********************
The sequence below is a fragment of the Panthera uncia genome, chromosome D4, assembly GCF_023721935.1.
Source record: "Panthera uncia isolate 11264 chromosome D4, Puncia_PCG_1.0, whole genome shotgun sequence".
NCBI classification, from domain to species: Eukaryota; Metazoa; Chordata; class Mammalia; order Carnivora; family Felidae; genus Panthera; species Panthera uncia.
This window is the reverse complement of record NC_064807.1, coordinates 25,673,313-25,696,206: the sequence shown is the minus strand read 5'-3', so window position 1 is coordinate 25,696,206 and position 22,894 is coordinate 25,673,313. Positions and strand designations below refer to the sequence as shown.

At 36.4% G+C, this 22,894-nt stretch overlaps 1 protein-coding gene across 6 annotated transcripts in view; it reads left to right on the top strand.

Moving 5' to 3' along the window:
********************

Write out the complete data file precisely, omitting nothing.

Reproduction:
The sequence below is a fragment of the Panthera uncia genome, chromosome D4, assembly GCF_023721935.1.
Source record: "Panthera uncia isolate 11264 chromosome D4, Puncia_PCG_1.0, whole genome shotgun sequence".
NCBI classification, from domain to species: Eukaryota; Metazoa; Chordata; class Mammalia; order Carnivora; family Felidae; genus Panthera; species Panthera uncia.
This window is the reverse complement of record NC_064807.1, coordinates 25,673,313-25,696,206: the sequence shown is the minus strand read 5'-3', so window position 1 is coordinate 25,696,206 and position 22,894 is coordinate 25,673,313. Positions and strand designations below refer to the sequence as shown.

At 36.4% G+C, this 22,894-nt stretch overlaps 1 protein-coding gene across 6 annotated transcripts in view; it reads left to right on the top strand.

Moving 5' to 3' along the window: